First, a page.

Israel: "all-out war" against Hamas

With the resignation of Palestinian moderate Mahmoud Abbas and the U.S. caught in an Iraqi quagmire, hopes fade for Middle East peace.

By Aluf Benn

Published September 7, 2003 7:54PM (EDT)

When the Bush administration went to war in Iraq, one of its prime justifications was the positive influence a Baghdad regime change would have over the troubled Palestinian-Israeli conflict: With Saddam gone, the Middle East would be swept by a wave of political change, and new opportunities for peace would flourish under the sun of hope. For a short while, this rosy scenario even appeared to have been realized. The Iraqi regime had quickly collapsed, and its fall was promptly followed by a determined American effort to revive the Israeli-Palestinian political process.

The trump card was a gray-haired, bespectacled Palestinian politician, Mahmoud Abbas, known to all as Abu Mazen. Installed into the newly created job of Palestinian prime minister, Abbas was depicted as the new, peace-seeking substitute to Yasser Arafat, the battered veteran leader who became Israel's and America's anathema. President George W. Bush traveled personally to the region to enthrone Abbas, and later brought him to Washington to further reinforce the endorsement. Ariel Sharon, the ever-suspicious Israeli prime minister, met Abbas several times and even praised his nonviolent intentions.

At that hopeful time, only three months ago, nobody had bothered to make the reverse linkage between Iraq and the Holy Land: namely, that an American entanglement in postwar instability and violence in Iraq may also derail the Israeli-Palestinian peace effort. Since close American involvement is an essential ingredient in pushing the Palestinians and Israelis toward even the tiniest progress, any change in Washington's policy focus leads inevitably to turning attention away from the Israeli-Palestinian arena. Left to their own devices, both adversaries waste no time in returning to the battleground, even as everybody continues to pay lip service to the road map.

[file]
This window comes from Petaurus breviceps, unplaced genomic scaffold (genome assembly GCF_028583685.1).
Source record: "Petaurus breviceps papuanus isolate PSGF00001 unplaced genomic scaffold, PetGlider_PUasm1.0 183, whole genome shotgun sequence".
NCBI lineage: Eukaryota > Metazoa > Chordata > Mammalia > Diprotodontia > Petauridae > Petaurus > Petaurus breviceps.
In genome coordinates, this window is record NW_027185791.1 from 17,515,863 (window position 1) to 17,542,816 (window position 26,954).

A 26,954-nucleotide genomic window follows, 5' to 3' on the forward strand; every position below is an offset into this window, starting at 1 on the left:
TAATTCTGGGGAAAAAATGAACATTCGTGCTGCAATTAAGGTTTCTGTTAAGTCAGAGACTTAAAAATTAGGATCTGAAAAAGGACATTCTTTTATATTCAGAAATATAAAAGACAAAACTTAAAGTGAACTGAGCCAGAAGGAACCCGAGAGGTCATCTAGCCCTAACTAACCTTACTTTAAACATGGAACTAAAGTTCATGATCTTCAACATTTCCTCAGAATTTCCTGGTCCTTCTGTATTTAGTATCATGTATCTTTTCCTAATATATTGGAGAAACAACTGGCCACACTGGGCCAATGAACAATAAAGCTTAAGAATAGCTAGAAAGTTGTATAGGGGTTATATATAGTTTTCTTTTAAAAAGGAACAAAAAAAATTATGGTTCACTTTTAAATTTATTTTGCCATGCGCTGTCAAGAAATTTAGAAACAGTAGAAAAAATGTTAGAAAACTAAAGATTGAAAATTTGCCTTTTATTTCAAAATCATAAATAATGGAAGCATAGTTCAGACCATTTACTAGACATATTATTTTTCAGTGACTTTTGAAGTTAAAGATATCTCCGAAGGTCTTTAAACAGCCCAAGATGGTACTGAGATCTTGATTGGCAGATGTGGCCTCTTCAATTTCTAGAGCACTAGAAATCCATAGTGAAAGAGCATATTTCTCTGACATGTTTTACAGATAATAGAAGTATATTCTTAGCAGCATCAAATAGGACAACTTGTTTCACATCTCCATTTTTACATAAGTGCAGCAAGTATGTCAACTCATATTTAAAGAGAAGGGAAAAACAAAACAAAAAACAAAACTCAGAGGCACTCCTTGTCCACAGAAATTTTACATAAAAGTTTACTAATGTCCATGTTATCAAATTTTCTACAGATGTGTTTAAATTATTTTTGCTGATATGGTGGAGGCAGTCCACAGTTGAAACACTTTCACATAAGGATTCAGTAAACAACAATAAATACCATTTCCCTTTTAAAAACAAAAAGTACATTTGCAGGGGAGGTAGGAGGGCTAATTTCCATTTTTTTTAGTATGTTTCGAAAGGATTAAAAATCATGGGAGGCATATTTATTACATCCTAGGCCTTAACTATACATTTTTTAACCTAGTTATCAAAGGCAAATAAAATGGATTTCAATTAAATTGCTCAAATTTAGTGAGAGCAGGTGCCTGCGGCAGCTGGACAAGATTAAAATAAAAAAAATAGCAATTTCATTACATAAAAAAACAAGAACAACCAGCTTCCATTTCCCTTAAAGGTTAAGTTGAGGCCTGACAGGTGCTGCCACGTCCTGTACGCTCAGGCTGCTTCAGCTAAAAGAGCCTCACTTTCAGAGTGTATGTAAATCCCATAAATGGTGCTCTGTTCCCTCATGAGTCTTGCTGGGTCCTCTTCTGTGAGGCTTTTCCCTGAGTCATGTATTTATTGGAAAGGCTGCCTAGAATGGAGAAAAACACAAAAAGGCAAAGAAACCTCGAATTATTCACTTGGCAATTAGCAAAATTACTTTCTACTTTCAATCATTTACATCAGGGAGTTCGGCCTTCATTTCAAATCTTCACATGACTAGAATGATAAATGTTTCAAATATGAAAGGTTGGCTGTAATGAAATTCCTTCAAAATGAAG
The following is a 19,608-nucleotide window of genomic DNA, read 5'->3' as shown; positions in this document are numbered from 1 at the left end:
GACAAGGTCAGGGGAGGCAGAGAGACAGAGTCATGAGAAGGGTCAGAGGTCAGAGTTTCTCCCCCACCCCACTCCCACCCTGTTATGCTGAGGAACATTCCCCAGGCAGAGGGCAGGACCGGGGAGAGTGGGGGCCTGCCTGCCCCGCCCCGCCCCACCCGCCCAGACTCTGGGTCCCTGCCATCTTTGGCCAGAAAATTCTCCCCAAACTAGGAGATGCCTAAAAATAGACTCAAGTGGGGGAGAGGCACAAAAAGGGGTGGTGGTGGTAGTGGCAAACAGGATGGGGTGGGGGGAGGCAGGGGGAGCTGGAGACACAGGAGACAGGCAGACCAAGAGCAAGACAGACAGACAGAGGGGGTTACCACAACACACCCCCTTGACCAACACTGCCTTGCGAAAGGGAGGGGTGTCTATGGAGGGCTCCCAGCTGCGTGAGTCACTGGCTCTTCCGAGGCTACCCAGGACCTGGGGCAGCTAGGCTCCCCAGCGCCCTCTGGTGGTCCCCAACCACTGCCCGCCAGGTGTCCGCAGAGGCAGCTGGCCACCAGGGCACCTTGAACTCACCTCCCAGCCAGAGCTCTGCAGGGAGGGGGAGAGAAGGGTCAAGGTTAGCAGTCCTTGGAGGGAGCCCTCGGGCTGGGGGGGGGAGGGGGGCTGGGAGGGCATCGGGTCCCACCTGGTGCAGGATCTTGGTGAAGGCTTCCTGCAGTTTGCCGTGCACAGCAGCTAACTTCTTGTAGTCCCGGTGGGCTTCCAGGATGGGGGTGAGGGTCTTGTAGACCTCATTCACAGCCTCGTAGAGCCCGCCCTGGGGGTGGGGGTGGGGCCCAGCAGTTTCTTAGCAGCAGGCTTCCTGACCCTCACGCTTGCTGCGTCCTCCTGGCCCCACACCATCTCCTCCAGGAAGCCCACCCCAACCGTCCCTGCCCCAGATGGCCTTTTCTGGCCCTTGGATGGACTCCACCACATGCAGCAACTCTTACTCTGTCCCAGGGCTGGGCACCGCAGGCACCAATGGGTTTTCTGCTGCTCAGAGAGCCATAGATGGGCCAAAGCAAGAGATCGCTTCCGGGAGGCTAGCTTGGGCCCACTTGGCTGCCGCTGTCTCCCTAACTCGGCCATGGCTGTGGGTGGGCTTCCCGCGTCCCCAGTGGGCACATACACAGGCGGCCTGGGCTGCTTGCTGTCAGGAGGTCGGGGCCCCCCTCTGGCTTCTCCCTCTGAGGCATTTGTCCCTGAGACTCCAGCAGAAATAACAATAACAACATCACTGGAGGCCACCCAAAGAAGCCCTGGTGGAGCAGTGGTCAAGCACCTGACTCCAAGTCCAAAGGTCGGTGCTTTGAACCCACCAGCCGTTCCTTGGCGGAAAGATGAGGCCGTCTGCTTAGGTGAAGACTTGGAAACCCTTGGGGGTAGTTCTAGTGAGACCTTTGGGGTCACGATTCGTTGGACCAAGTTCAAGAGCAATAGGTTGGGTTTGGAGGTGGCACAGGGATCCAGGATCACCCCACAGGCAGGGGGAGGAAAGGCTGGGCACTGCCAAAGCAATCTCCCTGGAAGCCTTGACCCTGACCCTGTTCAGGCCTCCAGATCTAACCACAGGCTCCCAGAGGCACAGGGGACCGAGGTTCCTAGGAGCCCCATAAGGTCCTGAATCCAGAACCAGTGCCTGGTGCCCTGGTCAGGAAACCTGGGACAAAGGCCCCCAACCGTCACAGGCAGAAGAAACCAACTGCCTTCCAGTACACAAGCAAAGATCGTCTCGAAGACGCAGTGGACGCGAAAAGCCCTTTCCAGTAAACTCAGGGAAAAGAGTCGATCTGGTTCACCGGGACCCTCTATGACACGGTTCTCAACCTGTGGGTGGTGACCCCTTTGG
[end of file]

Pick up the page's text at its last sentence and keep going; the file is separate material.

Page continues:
This weekend's events have indeed marked another sharp turn for the worse, as the violent conflict enters its third year. Abbas submitted his resignation on Saturday, after several weeks of hopeless power struggle with Arafat, and few, if any, political achievements vis-à-vis the Israelis. A few hours later, an Israeli F-16 jet bombed an unimpressive building in Gaza, where the senior leadership of Hamas, the Islamic terror organization, were gathered on the third floor. The human targets, led by Hamas spiritual leader Sheik Ahmed Yassin, survived the attack and came out of it only slightly wounded.

The Abbas resignation left a leadership vacuum on the Palestinian side, as Israel and the United States made clear that they are not going to start talking to Arafat again. The Israelis even hinted that any attempt by Arafat to consolidate power might lead to his exile, a longtime pet idea of right-wing politicians and senior military brass in Jerusalem. The political impasse in Ramallah, the Palestinian provisional capital, may last several weeks until some new arrangement can be found; in the meantime, any diplomatic process will be suspended, leaving Israel with a relatively free hand to accelerate its military offensive in the West Bank and Gaza.